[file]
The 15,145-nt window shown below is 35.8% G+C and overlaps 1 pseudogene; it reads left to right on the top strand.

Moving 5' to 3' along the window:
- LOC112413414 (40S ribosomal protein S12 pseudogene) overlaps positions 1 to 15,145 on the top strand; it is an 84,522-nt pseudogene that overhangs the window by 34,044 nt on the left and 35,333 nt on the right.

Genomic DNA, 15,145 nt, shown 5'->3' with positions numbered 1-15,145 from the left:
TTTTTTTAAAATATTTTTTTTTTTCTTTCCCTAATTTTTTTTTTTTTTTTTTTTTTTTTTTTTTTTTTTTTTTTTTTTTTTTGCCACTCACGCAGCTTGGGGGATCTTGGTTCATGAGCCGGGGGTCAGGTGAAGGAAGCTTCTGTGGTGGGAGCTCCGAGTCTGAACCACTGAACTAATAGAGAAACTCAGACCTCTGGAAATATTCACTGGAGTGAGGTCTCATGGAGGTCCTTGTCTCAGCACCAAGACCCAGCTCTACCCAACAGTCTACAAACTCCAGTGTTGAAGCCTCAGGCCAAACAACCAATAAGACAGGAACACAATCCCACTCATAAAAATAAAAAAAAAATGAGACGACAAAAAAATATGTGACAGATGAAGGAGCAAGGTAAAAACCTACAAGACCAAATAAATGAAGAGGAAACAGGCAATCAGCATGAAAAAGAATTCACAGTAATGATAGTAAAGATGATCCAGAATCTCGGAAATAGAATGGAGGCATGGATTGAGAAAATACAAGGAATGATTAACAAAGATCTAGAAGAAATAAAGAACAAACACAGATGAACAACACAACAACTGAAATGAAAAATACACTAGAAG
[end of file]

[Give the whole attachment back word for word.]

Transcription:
The 15,145-nt window shown below is 35.8% G+C and overlaps 1 pseudogene; it reads left to right on the top strand.

Moving 5' to 3' along the window:
- LOC112413414 (40S ribosomal protein S12 pseudogene) overlaps positions 1 to 15,145 on the top strand; it is an 84,522-nt pseudogene that overhangs the window by 34,044 nt on the left and 35,333 nt on the right.

Genomic DNA, 15,145 nt, shown 5'->3' with positions numbered 1-15,145 from the left:
TTTTTTTAAAATATTTTTTTTTTTCTTTCCCTAATTTTTTTTTTTTTTTTTTTTTTTTTTTTTTTTTTTTTTTTTTTTTTTTGCCACTCACGCAGCTTGGGGGATCTTGGTTCATGAGCCGGGGGTCAGGTGAAGGAAGCTTCTGTGGTGGGAGCTCCGAGTCTGAACCACTGAACTAATAGAGAAACTCAGACCTCTGGAAATATTCACTGGAGTGAGGTCTCATGGAGGTCCTTGTCTCAGCACCAAGACCCAGCTCTACCCAACAGTCTACAAACTCCAGTGTTGAAGCCTCAGGCCAAACAACCAATAAGACAGGAACACAATCCCACTCATAAAAATAAAAAAAAAATGAGACGACAAAAAAATATGTGACAGATGAAGGAGCAAGGTAAAAACCTACAAGACCAAATAAATGAAGAGGAAACAGGCAATCAGCATGAAAAAGAATTCACAGTAATGATAGTAAAGATGATCCAGAATCTCGGAAATAGAATGGAGGCATGGATTGAGAAAATACAAGGAATGATTAACAAAGATCTAGAAGAAATAAAGAACAAACACAGATGAACAACACAACAACTGAAATGAAAAATACACTAGAAG